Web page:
Each day her desire to reconnect deepened. She wondered what would happen if they were to try again, inventing scenarios each time she took the long route home, driving by his office, noticing when his name was added to the list of partners, worrying when it was removed, an erasure that puzzled her. The number he’d given her had been disconnected. For months, she thought about calling his office. Sometimes, after a glass of wine, sitting on a flimsy folding chair on the balcony outside her apartment, her loneliness amplified by the beauty of another sunset spent alone, she would punch the firm’s number into her cellphone and stare at the screen, realizing the futility of an after-hours call.
Early one afternoon, after insomnia had eaten away at her inhibitions, Luz finally called. She hadn’t had a good night’s sleep in weeks, maybe months. It had been ten years since they’d parted ways, yet somehow his pull on her had grown stronger. She had a feeling that something significant had happened. It was in the air around her, changes of cosmic proportions, alterations of time and space.
The woman who answered the phone sounded stoic and shrill. I’m calling for Mr. Raines, said Luz, feeling as if she were speaking into an abyss, wondering if the woman could hear the suck of oxygen leaving her lungs. Mr. Raines is no longer here. The woman’s voice was weighted with emotion. Luz opened her mouth to ask a question as the woman was hanging up.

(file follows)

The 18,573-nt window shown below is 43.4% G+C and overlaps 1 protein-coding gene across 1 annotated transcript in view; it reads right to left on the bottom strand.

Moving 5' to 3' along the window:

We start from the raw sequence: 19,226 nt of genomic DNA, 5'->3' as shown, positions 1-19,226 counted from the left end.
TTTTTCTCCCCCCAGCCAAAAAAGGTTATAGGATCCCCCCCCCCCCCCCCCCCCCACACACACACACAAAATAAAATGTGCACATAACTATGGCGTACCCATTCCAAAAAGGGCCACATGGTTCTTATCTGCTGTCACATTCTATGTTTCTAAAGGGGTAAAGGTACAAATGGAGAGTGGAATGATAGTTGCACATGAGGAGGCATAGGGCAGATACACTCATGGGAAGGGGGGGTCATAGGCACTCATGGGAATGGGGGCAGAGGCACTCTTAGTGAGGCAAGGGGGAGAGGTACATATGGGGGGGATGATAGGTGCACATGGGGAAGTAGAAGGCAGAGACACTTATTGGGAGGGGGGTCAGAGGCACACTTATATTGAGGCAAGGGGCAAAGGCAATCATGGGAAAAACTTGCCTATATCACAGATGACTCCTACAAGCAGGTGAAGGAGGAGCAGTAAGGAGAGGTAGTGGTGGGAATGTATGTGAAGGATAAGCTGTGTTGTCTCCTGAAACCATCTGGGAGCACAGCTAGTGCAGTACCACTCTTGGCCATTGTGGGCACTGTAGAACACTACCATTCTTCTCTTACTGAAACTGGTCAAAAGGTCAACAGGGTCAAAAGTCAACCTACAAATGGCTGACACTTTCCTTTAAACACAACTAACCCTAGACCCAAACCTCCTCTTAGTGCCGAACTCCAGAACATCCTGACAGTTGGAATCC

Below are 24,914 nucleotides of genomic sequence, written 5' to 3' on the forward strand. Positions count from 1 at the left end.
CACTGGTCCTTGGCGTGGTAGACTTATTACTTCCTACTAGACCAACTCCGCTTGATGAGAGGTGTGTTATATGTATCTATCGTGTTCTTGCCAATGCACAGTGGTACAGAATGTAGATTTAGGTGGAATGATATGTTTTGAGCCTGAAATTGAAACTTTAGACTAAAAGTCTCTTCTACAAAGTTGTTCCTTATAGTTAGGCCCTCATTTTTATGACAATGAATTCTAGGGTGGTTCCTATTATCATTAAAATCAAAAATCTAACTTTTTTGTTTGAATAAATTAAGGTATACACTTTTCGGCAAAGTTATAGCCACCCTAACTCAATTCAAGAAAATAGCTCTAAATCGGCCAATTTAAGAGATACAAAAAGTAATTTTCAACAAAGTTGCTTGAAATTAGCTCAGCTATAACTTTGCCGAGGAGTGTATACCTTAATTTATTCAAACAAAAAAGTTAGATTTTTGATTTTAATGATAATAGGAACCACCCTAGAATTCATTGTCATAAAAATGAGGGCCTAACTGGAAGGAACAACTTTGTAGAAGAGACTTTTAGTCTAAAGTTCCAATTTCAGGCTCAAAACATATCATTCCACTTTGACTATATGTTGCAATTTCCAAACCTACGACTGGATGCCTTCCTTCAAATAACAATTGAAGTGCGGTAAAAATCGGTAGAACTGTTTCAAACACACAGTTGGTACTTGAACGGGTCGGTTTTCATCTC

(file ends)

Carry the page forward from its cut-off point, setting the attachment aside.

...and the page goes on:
Sitting cross-legged on her bed, the same bed that she and Percy had shared, Luz had a sinking feeling that something horrible had happened. She felt it in her body, in her thundering heart, in arteries she imagined to be filled, not with blood, but something thicker, heavier, a liquid that would soon congeal and leave her insides calcified. She spent the rest of the afternoon sitting on her bed, an overworked computer warming her lap, finally locating his name in an obituary that was two weeks old.
Percy Raines, 48, of the firm Marx, Malloy, and Raines, died three days after suffering a stroke. Raines, who earned his JD from UCLA in 1992, is survived by his sister, who lives in New Orleans. A former football player at Georgia Tech, Mr. Raines was also a strong advocate for the arts. He will be missed by many.
His death hit her like a sonic boom: noise trailing behind a fast-moving source, sound that would soon find her, shattering her eardrums, bending and breaking tiny hair follicles. She heard the ringing, its incessant reminder of an earlier trauma, and wondered if it would ever stop.
There are some who believe that every word ever spoken still exists somewhere, growing quieter as the arrow of time hurtles forward, voices becoming softer, but never fully disappearing. It’s a thought that gives Luz comfort, an idea she will never utter aloud, not wanting its energy to dissipate.